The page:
Squint, which is also called strabismus, is an eye condition wherein the eyes do not look in the same direction as each other. This means that while one eye looks forward to focus on an object, the other eye turns either inwards, outwards, upwards or downwards. The eyes do not work together as a pair all the time.
Mostly squints occur at a young age but sometimes they can develop in adults as well however the reasons would be different. One can notice a squint when a child is tired or focuses on a smaller object, although for some children it is noticeable even when they are not directly focusing on something.
Given below are a few risk factors that can increase the chances of a child developing a squint:
There are a few types of squints that run in the families which means if a parent has had a squint or needed glasses from an early age, there may be an increased chance that their child may also be affected.
Prematurity or low birth weight
Babies born before 32 weeks or born underweight are at a higher risk of developing a squint.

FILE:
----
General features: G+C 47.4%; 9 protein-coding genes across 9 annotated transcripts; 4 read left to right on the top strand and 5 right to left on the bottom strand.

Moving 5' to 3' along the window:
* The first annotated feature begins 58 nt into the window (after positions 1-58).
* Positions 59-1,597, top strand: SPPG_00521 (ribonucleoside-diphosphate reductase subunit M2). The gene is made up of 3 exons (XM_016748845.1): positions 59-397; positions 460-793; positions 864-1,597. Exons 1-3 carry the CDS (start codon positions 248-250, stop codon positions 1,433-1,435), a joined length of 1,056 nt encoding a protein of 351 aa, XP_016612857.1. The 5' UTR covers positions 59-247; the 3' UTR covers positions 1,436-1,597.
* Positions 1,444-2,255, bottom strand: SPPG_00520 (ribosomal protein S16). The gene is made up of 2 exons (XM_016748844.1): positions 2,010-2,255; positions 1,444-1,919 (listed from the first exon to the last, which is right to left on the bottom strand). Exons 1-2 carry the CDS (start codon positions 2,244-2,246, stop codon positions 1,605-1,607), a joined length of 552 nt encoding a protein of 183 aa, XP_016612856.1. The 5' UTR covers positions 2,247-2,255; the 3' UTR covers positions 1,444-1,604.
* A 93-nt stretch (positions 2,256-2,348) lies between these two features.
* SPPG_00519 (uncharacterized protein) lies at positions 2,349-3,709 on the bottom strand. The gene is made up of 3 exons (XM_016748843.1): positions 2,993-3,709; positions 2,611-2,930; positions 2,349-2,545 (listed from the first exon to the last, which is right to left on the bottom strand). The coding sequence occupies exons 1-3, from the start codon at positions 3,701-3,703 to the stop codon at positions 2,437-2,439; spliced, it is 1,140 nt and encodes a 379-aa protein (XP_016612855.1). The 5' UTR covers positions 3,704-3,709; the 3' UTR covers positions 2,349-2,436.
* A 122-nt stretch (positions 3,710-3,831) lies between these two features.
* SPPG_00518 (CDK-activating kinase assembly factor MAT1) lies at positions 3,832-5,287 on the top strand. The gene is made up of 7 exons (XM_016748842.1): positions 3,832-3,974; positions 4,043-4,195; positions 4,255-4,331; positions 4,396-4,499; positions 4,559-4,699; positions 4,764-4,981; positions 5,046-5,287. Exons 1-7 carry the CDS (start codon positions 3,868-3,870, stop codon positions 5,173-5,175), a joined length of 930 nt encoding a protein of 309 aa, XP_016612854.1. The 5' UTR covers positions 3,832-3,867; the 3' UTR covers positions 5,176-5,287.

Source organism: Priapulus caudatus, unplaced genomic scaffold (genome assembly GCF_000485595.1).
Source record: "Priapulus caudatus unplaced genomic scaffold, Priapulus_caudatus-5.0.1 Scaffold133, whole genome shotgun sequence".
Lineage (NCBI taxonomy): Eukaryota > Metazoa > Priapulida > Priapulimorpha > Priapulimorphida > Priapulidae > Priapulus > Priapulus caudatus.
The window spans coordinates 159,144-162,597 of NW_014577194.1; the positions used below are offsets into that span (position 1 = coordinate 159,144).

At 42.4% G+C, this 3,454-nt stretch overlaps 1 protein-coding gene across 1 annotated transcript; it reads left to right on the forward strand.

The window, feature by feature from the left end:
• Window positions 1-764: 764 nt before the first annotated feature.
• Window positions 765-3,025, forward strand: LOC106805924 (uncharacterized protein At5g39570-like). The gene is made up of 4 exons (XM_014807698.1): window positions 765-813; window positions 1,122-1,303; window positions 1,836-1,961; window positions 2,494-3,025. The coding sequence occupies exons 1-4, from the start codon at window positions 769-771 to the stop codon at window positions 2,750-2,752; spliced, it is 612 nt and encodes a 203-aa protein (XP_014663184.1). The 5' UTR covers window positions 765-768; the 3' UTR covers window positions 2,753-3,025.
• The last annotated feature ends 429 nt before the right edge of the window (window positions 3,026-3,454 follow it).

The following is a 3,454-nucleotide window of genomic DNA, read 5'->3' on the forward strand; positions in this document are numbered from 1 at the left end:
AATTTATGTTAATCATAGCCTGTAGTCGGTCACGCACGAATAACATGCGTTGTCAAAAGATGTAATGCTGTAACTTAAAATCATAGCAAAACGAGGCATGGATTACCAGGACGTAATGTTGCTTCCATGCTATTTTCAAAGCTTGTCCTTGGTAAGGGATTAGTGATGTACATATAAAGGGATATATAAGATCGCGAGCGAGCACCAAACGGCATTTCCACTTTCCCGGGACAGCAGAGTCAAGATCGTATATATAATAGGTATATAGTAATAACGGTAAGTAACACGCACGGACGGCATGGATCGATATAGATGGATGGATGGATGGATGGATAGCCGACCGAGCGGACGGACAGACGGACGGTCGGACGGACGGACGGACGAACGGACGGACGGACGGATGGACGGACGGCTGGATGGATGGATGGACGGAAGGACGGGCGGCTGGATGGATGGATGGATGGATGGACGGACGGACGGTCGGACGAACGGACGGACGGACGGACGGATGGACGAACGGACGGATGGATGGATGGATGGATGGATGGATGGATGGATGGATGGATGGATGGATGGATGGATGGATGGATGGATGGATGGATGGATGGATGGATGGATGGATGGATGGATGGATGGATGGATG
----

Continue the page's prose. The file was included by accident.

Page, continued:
Children with conditions such as Down's syndrome and cerebral palsy may also be more prone to developing a squint.
If a child has a squint then each of his eye is looking in a different direction and transmitting two different pictures to the brain. The brain may find it difficult to merge the two pictures to form a clear picture since they are so different.
This situation generally in an adult would cause double vision. However, as a child's visual system is still developing the brain can easily adapt to stop this double vision by ignoring the image coming from the eye with the squint. This "switching off" of the vision by the brain from the squinting eye is called "suppression" and it may cause the vision in that eye to become poor because it is not being used.
Children can easily adapt to using one eye and it may not be obvious from their reaction that they have an issue with their vision. In order to detect any such hidden issues, it is highly recommended to get their eyes tested by an eye doctor.
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